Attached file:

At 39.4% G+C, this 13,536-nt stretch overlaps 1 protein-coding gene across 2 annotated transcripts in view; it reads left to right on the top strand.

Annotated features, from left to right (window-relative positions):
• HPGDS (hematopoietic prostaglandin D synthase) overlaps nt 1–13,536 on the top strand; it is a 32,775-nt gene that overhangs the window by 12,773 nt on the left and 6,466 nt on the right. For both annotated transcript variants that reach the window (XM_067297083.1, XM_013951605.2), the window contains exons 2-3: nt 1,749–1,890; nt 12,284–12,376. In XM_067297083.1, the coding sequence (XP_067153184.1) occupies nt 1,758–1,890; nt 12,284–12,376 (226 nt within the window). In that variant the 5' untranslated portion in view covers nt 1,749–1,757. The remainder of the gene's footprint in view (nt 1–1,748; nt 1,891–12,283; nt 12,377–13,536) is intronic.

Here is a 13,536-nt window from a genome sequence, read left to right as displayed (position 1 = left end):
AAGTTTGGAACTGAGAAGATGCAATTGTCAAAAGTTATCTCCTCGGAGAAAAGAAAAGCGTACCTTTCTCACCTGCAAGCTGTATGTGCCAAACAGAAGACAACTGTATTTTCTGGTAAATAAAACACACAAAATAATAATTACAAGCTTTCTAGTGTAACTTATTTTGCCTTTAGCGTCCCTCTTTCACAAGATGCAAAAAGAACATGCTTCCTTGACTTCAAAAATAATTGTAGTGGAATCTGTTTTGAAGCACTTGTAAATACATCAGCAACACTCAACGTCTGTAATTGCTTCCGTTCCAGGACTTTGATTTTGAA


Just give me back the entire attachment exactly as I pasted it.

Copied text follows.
At 39.4% G+C, this 13,536-nt stretch overlaps 1 protein-coding gene across 2 annotated transcripts in view; it reads left to right on the top strand.

Annotated features, from left to right (window-relative positions):
• HPGDS (hematopoietic prostaglandin D synthase) overlaps nt 1–13,536 on the top strand; it is a 32,775-nt gene that overhangs the window by 12,773 nt on the left and 6,466 nt on the right. For both annotated transcript variants that reach the window (XM_067297083.1, XM_013951605.2), the window contains exons 2-3: nt 1,749–1,890; nt 12,284–12,376. In XM_067297083.1, the coding sequence (XP_067153184.1) occupies nt 1,758–1,890; nt 12,284–12,376 (226 nt within the window). In that variant the 5' untranslated portion in view covers nt 1,749–1,757. The remainder of the gene's footprint in view (nt 1–1,748; nt 1,891–12,283; nt 12,377–13,536) is intronic.

Here is a 13,536-nt window from a genome sequence, read left to right as displayed (position 1 = left end):
AAGTTTGGAACTGAGAAGATGCAATTGTCAAAAGTTATCTCCTCGGAGAAAAGAAAAGCGTACCTTTCTCACCTGCAAGCTGTATGTGCCAAACAGAAGACAACTGTATTTTCTGGTAAATAAAACACACAAAATAATAATTACAAGCTTTCTAGTGTAACTTATTTTGCCTTTAGCGTCCCTCTTTCACAAGATGCAAAAAGAACATGCTTCCTTGACTTCAAAAATAATTGTAGTGGAATCTGTTTTGAAGCACTTGTAAATACATCAGCAACACTCAACGTCTGTAATTGCTTCCGTTCCAGGACTTTGATTTTGAA